But something is strange to people who don’t follow the Supreme Court on a regular basis: although the justices and those who work for them know – and have likely known for months – how the Court has ruled in the matter, no one has said a peep. No need for a plumber – the Supremes don’t leak.
“Everybody, from the ordinary citizen to reporters who are not used to covering the Court, are getting and education about how the Court works,” said veteran Supreme Court litigator Paul Clement yesterday at a media briefing hosted by the National Chamber Litigation Center in Washington.
Given the potential impact of the case on this year’s election, Clement said, “in addition to the Supreme Court press corps, you also have more political reporters who are covering this case. And the thing that I’ve found most amusing is their complete inability to believe that there will not be leaks. They are just so used to covering the other two branches of government that they just assume that leaks are absolutely inevitable and that there is no way in the world you could have a decision this monumental, and have that many people know about it, and have at least presumably half of the people have some beef about what is about to happen, and nobody’s talking about it.”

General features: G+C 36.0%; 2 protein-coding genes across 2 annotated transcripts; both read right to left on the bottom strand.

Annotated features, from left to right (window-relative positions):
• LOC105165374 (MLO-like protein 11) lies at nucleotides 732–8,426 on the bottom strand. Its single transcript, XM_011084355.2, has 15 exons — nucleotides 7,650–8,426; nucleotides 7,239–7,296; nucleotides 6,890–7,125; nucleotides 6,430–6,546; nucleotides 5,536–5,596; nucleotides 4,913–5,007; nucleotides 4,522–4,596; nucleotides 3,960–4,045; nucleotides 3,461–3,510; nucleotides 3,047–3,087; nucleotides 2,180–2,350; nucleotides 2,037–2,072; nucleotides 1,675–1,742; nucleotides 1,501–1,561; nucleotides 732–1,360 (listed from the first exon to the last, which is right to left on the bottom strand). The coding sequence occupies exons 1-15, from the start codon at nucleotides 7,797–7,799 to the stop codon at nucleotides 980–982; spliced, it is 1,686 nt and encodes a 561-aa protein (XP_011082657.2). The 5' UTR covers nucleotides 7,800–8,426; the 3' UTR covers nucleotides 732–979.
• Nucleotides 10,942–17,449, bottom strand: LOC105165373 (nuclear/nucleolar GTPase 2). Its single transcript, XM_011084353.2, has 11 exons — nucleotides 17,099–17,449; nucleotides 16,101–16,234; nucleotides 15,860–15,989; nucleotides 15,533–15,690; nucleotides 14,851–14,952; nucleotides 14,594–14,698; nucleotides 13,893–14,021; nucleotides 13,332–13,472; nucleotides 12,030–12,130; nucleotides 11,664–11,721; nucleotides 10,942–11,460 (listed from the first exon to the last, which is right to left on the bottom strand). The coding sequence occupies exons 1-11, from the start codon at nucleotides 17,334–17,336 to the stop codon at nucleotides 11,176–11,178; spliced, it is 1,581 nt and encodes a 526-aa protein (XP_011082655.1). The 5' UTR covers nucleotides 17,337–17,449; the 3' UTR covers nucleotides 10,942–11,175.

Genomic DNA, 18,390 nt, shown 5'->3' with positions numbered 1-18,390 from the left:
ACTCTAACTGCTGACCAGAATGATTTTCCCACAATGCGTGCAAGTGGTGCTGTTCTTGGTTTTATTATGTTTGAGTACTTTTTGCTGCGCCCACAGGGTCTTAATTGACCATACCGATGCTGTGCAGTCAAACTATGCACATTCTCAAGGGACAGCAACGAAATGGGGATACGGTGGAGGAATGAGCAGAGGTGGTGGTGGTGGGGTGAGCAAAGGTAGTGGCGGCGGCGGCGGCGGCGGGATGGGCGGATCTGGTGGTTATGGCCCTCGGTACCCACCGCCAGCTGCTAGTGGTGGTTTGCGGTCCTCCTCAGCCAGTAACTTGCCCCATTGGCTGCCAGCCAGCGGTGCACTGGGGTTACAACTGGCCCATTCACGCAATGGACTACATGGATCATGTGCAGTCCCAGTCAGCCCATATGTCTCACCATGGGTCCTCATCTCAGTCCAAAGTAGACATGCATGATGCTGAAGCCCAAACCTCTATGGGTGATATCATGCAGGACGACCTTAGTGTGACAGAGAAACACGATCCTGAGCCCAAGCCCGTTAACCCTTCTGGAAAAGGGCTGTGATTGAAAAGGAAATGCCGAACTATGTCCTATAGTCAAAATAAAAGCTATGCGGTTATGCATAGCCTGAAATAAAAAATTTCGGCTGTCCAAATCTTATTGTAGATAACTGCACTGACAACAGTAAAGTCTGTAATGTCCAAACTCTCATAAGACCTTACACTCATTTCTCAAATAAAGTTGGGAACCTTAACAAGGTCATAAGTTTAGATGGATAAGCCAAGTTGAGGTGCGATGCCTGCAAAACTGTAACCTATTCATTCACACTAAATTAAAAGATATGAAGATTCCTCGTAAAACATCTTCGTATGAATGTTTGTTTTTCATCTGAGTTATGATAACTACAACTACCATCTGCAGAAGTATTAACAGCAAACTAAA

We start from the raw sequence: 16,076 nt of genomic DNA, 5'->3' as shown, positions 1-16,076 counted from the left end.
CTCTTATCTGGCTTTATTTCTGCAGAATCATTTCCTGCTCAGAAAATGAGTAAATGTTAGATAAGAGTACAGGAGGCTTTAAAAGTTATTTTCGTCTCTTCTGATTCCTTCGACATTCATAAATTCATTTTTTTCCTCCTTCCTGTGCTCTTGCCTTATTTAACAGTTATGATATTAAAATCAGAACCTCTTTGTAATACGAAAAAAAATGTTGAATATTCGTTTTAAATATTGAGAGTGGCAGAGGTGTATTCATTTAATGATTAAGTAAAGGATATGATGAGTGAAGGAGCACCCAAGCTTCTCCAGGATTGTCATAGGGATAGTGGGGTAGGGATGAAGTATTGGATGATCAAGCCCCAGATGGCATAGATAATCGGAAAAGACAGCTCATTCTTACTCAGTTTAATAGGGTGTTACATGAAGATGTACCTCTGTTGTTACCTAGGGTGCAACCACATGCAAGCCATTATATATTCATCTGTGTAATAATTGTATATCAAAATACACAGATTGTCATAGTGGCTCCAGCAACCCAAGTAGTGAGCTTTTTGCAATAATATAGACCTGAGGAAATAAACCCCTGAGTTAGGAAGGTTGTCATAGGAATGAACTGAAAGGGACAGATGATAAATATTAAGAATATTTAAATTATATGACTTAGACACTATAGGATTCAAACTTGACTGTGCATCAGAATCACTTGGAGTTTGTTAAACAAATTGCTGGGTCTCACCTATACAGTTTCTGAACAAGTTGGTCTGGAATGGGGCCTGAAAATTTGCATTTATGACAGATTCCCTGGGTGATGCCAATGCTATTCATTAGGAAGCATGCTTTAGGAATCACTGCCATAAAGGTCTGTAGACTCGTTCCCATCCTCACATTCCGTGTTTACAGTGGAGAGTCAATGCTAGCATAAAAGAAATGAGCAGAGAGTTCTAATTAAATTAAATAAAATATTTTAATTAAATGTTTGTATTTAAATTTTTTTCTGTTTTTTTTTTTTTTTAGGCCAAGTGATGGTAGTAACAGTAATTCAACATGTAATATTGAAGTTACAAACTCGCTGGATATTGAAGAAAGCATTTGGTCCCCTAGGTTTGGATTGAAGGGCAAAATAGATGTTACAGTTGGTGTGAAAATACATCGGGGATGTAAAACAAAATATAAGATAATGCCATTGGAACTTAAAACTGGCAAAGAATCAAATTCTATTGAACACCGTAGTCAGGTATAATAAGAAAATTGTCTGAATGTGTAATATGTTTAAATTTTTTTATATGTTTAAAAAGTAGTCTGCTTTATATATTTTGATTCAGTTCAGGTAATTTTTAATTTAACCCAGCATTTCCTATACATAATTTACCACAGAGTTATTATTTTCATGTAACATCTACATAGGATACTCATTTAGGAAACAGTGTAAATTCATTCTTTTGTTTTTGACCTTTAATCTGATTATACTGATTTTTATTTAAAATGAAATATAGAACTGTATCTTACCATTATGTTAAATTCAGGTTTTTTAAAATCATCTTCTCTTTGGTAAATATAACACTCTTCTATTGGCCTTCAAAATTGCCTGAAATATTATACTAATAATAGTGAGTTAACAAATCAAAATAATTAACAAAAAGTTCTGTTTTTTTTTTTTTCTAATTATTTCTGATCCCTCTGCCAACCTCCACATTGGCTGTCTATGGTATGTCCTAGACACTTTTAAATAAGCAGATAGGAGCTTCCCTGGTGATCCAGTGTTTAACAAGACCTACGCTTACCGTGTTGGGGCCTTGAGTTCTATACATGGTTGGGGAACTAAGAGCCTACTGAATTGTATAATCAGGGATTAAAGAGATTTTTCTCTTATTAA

But at a time when the Court’s popularity numbers are falling, the fact that the Court is setting itself apart in this way is a good thing, Clement concluded.
“I think this is a good thing for the Court,” Clement said. “[M]aybe in the long run … people will have an appreciation that this really is a different branch of government.”
For more Supreme Court news, including a breakdown of all this week’s decisions, see our Supreme Court Report.